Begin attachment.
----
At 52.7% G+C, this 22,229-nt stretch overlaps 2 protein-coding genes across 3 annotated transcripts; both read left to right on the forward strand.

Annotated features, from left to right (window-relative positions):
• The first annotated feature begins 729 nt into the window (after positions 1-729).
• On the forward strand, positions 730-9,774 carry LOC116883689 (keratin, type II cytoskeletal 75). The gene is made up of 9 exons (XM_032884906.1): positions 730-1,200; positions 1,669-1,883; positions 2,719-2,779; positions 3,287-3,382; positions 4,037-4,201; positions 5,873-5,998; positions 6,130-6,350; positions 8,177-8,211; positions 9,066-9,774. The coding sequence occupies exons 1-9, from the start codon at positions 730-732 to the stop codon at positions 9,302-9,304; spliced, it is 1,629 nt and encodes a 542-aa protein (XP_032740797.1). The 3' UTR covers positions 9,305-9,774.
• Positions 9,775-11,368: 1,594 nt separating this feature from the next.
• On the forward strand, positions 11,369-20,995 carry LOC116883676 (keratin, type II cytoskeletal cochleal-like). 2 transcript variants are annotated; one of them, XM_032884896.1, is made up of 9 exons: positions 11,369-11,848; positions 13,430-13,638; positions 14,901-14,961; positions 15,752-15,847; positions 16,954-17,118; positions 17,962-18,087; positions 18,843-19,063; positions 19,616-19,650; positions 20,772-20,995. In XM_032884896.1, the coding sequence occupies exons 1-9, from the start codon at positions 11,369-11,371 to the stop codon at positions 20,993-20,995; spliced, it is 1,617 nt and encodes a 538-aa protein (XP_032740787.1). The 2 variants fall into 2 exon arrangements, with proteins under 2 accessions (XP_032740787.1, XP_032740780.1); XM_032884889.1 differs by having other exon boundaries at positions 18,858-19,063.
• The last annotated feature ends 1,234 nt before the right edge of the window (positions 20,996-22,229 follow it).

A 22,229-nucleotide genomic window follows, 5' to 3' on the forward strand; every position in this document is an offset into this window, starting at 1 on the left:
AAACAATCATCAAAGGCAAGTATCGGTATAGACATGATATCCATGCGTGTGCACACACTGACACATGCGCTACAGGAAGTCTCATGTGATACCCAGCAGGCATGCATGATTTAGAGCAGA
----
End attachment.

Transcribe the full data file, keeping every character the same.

At 52.7% G+C, this 22,229-nt stretch overlaps 2 protein-coding genes across 3 annotated transcripts; both read left to right on the forward strand.

Annotated features, from left to right (window-relative positions):
• The first annotated feature begins 729 nt into the window (after positions 1-729).
• On the forward strand, positions 730-9,774 carry LOC116883689 (keratin, type II cytoskeletal 75). The gene is made up of 9 exons (XM_032884906.1): positions 730-1,200; positions 1,669-1,883; positions 2,719-2,779; positions 3,287-3,382; positions 4,037-4,201; positions 5,873-5,998; positions 6,130-6,350; positions 8,177-8,211; positions 9,066-9,774. The coding sequence occupies exons 1-9, from the start codon at positions 730-732 to the stop codon at positions 9,302-9,304; spliced, it is 1,629 nt and encodes a 542-aa protein (XP_032740797.1). The 3' UTR covers positions 9,305-9,774.
• Positions 9,775-11,368: 1,594 nt separating this feature from the next.
• On the forward strand, positions 11,369-20,995 carry LOC116883676 (keratin, type II cytoskeletal cochleal-like). 2 transcript variants are annotated; one of them, XM_032884896.1, is made up of 9 exons: positions 11,369-11,848; positions 13,430-13,638; positions 14,901-14,961; positions 15,752-15,847; positions 16,954-17,118; positions 17,962-18,087; positions 18,843-19,063; positions 19,616-19,650; positions 20,772-20,995. In XM_032884896.1, the coding sequence occupies exons 1-9, from the start codon at positions 11,369-11,371 to the stop codon at positions 20,993-20,995; spliced, it is 1,617 nt and encodes a 538-aa protein (XP_032740787.1). The 2 variants fall into 2 exon arrangements, with proteins under 2 accessions (XP_032740787.1, XP_032740780.1); XM_032884889.1 differs by having other exon boundaries at positions 18,858-19,063.
• The last annotated feature ends 1,234 nt before the right edge of the window (positions 20,996-22,229 follow it).

A 22,229-nucleotide genomic window follows, 5' to 3' on the forward strand; every position in this document is an offset into this window, starting at 1 on the left:
AAACAATCATCAAAGGCAAGTATCGGTATAGACATGATATCCATGCGTGTGCACACACTGACACATGCGCTACAGGAAGTCTCATGTGATACCCAGCAGGCATGCATGATTTAGAGCAGA